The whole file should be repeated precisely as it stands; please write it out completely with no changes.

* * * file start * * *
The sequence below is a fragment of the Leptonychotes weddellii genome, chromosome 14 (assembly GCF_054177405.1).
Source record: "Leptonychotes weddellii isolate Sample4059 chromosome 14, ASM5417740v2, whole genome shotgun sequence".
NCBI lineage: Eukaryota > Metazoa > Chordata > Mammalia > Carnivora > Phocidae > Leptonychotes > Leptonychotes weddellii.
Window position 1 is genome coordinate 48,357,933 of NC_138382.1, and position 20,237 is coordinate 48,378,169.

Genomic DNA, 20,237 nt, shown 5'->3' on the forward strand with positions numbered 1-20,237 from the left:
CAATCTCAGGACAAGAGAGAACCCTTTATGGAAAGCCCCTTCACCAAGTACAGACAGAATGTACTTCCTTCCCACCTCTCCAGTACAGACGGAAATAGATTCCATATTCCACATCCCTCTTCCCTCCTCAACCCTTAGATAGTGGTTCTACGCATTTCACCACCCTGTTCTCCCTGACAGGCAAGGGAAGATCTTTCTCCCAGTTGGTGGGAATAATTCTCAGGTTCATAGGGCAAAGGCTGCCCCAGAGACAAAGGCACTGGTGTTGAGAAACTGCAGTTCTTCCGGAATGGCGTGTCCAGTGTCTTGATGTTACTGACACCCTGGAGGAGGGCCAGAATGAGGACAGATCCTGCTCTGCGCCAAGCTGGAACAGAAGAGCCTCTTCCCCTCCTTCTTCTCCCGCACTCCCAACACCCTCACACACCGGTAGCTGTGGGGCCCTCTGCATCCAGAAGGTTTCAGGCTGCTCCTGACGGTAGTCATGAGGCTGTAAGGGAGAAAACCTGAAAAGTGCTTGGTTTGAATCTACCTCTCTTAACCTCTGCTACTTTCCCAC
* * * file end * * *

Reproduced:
The sequence below is a fragment of the Leptonychotes weddellii genome, chromosome 14 (assembly GCF_054177405.1).
Source record: "Leptonychotes weddellii isolate Sample4059 chromosome 14, ASM5417740v2, whole genome shotgun sequence".
NCBI lineage: Eukaryota > Metazoa > Chordata > Mammalia > Carnivora > Phocidae > Leptonychotes > Leptonychotes weddellii.
Window position 1 is genome coordinate 48,357,933 of NC_138382.1, and position 20,237 is coordinate 48,378,169.

Genomic DNA, 20,237 nt, shown 5'->3' on the forward strand with positions numbered 1-20,237 from the left:
CAATCTCAGGACAAGAGAGAACCCTTTATGGAAAGCCCCTTCACCAAGTACAGACAGAATGTACTTCCTTCCCACCTCTCCAGTACAGACGGAAATAGATTCCATATTCCACATCCCTCTTCCCTCCTCAACCCTTAGATAGTGGTTCTACGCATTTCACCACCCTGTTCTCCCTGACAGGCAAGGGAAGATCTTTCTCCCAGTTGGTGGGAATAATTCTCAGGTTCATAGGGCAAAGGCTGCCCCAGAGACAAAGGCACTGGTGTTGAGAAACTGCAGTTCTTCCGGAATGGCGTGTCCAGTGTCTTGATGTTACTGACACCCTGGAGGAGGGCCAGAATGAGGACAGATCCTGCTCTGCGCCAAGCTGGAACAGAAGAGCCTCTTCCCCTCCTTCTTCTCCCGCACTCCCAACACCCTCACACACCGGTAGCTGTGGGGCCCTCTGCATCCAGAAGGTTTCAGGCTGCTCCTGACGGTAGTCATGAGGCTGTAAGGGAGAAAACCTGAAAAGTGCTTGGTTTGAATCTACCTCTCTTAACCTCTGCTACTTTCCCAC